The “Baluarte Bicentenario” Bridge in Mexico

The “Baluarte Bicentenario” Bridge (or Bicentennial Stronghold Bridge) is located in the mountainous area called "The Devil's Backbone" and is part of the works and memorials that were made to celebrate the Bicentennial Anniversary of Mexico’s Independence and the 100 years of the Mexican Revolution. It is a cable-stayed bridge style, meaning that is suspended from several central pylons. This bridge connects the states of Durango and Sinaloa, with the highway Durango-Mazatlán. Its name was given based on the river that flows under it, called Río Baluarte. Its nearest community is La Concordia.

The bridge has a length of 1124 meters, four lanes that are 14 m wide, and a maximum height above the river of 402.5 meters. This last characteristic is what has allowed it to be certified by the Guinness World Records as "The Highest Cable-Stayed Bridge Worldwide. " The structure is supported by 152 steel cables.

The time period of the construction of the Baluarte Bridge was almost four years (not including the time that it took to study the area), since it was initiated on February 21st, 2008 and formally ended on January 5, 2012. President Felipe Calderon attended its opening, as well as State Governors and the Secretary of Transportation and Communications. It is important to mention that, to the date of this writing, it has not yet been opened to the public. Once the highway is finished, the bridge is expected to connect Mazatlán and Durango and save people almost 80 kilometers of distance and more than 3 hours in time.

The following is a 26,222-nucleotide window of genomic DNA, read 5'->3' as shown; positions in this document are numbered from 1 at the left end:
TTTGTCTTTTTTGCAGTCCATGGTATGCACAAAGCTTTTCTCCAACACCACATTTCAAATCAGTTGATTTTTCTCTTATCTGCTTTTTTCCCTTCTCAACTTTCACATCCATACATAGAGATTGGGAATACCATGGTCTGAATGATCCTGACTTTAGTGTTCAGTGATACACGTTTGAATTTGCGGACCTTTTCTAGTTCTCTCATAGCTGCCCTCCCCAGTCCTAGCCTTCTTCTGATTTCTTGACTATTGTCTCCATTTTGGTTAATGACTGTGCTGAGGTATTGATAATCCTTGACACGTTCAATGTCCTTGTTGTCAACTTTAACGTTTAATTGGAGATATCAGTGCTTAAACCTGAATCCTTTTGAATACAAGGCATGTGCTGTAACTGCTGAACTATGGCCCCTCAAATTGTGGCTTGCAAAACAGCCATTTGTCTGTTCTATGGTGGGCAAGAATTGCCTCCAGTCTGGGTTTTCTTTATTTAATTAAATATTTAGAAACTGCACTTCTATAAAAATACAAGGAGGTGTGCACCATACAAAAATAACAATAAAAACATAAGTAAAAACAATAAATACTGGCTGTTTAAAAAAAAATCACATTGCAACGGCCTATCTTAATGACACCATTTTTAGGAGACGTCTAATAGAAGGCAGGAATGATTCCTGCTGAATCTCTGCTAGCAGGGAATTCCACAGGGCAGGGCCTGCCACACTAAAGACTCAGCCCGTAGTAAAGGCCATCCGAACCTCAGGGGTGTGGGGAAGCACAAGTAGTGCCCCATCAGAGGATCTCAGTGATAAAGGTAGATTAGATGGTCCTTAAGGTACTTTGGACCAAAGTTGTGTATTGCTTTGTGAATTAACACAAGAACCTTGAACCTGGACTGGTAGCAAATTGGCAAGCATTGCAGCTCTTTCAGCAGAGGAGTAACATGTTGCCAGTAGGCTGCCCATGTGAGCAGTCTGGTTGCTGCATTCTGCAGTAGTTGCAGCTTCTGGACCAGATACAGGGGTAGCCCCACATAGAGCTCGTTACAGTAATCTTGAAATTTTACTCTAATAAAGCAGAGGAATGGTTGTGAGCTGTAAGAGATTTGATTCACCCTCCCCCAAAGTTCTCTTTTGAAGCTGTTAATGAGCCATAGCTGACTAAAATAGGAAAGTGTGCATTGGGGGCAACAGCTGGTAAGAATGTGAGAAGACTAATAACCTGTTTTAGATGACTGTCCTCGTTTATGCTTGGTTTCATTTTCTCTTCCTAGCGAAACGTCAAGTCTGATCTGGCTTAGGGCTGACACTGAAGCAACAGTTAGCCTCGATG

The cost is high because the work came to be around 2 thousand 180 million pesos, while the entire highway is expected to exceed 20 billion pesos. However it should be noted that a large part of the budget was destined to transport the materials through the very difficult terrain of the Sierra Madre Occidental. Also the ravines, mountains and other features of the area represented many challenges to engineers and architects. Construction companies were TRADECO and BIMSA, while the responsible for the hydraulic and topographic studies was the Grupo Tríada.

While it certainly is a wonder of engineering, the bridge is only part of the ambitious plan to reduce costs and transfers from one ocean to another, by connecting the ports of Matamoros in the Atlantic, with Mazatlán in the Pacific with a road. If this step is used to move goods from one end of the ocean to another, you can save up to 6 hours compared with the use of the Panama Canal.

However, perhaps the greatest merit of the bridge is that, unlike other monuments and celebrations of the Bicentennial, the Baluarte Bicentenario Bridge is approved (and admired) for almost the entire population , a privilege not given by the citizens to the other festivities of the celebration, including the Estela de Luz monolith!

Photo: Gobierno Federal